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There is an old proverb that says the eyes are the window to the soul. But in today’s frantic, fearful, and wireless world, we’re only going as far as opening our curtains.

I remember when I first moved to Sydney. Before then, I didn’t think it was possible to feel so lonely while being surrounded by so many people.  Of course, I should mention that I had also recently returned from Tonga ―  a small island in the South Pacific suitably known as ‘the friendly island’. Living there challenged my ideas of normal social behaviour ― people freely approached and acknowledged one another ― and I certainly welcomed the change. Having grown up in Brisbane, I didn’t consider myself closed off by any means. But sometimes you don’t notice something is wrong until you see it done right.

Being new to Melbourne (yep, I get around), I figured that attending an eye-gazing event held by The Human Connection Movement would be a good way to meet people. I was particularly anticipating the conversations I’d have, but I was quite surprised by the experience of eye-gazing. In that, there was something to be experienced.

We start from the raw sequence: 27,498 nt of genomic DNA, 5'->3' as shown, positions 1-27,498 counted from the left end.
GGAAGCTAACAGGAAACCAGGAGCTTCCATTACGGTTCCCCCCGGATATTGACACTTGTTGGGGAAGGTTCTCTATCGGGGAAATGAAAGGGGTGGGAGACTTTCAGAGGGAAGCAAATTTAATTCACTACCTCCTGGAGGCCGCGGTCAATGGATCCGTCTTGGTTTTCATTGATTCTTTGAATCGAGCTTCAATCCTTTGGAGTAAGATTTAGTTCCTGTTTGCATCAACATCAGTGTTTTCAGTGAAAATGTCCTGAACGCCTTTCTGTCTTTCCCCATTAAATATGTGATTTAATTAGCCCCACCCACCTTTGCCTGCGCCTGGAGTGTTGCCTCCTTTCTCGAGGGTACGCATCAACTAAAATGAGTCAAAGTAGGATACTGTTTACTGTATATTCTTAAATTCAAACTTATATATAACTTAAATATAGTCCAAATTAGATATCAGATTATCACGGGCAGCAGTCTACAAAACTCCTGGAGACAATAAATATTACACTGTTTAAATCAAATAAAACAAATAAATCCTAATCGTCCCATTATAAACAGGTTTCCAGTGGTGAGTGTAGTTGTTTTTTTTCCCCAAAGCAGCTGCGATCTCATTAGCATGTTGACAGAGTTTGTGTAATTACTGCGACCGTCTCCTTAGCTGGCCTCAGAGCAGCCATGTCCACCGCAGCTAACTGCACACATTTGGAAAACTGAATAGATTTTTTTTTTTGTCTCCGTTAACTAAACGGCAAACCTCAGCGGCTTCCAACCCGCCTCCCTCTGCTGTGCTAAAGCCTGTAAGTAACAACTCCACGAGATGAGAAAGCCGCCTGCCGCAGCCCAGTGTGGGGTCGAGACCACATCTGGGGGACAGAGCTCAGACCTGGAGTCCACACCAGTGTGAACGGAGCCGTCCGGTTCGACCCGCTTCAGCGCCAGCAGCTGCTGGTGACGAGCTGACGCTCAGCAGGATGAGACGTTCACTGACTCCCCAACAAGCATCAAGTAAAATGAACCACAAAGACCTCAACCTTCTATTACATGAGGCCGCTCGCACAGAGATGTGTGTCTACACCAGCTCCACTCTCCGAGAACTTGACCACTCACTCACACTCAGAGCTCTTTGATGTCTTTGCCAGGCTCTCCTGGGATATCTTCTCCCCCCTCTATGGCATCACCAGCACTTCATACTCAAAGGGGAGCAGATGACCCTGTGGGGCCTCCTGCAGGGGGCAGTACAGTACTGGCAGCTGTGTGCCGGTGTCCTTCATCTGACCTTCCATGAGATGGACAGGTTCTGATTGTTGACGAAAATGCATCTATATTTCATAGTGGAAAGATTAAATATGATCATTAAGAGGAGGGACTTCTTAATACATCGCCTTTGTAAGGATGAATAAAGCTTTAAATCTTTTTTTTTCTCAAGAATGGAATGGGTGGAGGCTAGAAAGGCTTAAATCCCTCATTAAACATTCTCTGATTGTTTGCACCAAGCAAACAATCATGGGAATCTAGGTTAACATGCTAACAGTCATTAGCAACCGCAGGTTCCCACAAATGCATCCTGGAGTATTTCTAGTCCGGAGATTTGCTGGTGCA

The instructions provided were basically, sit and stare. Simple enough, but a challenge given what Western culture considers appropriate when it comes to communicating.  Especially with complete strangers.

Past the initial few seconds, it feels like what can be described as trespassing. But eventually, the boundaries start to slowly dissolve. You realise how guarded you were. And then there is an unspoken agreement that this is okay; the windows start to open.

Entering requires leaving behind any preconceived ideas based on your partner’s appearance ― their outfit, age, race, body shape and gender etc. Letting go of judgement also frees one of any concerns of being judged; you feel accepted. As if in this moment you don’t have to be anyone; you just have to be. Knowing that a complete stranger is giving you their undivided attention with no agenda; you feel valued.

You keep staring but realise that this is as far as you’ll get. Just like when star-gazing on a clear night, the longer you stare the more you realise how little you truly know. But I believe that reaching this point is the whole purpose of the activity and an indication that you’re ready to change partners. You don’t need to know your partner’s name, background or interests. It’s irrelevant how similar or different  they are.  Because you’ve managed to become closer with someone simply by acknowledging the one thing we always seem to look past:  we’re all human.

 

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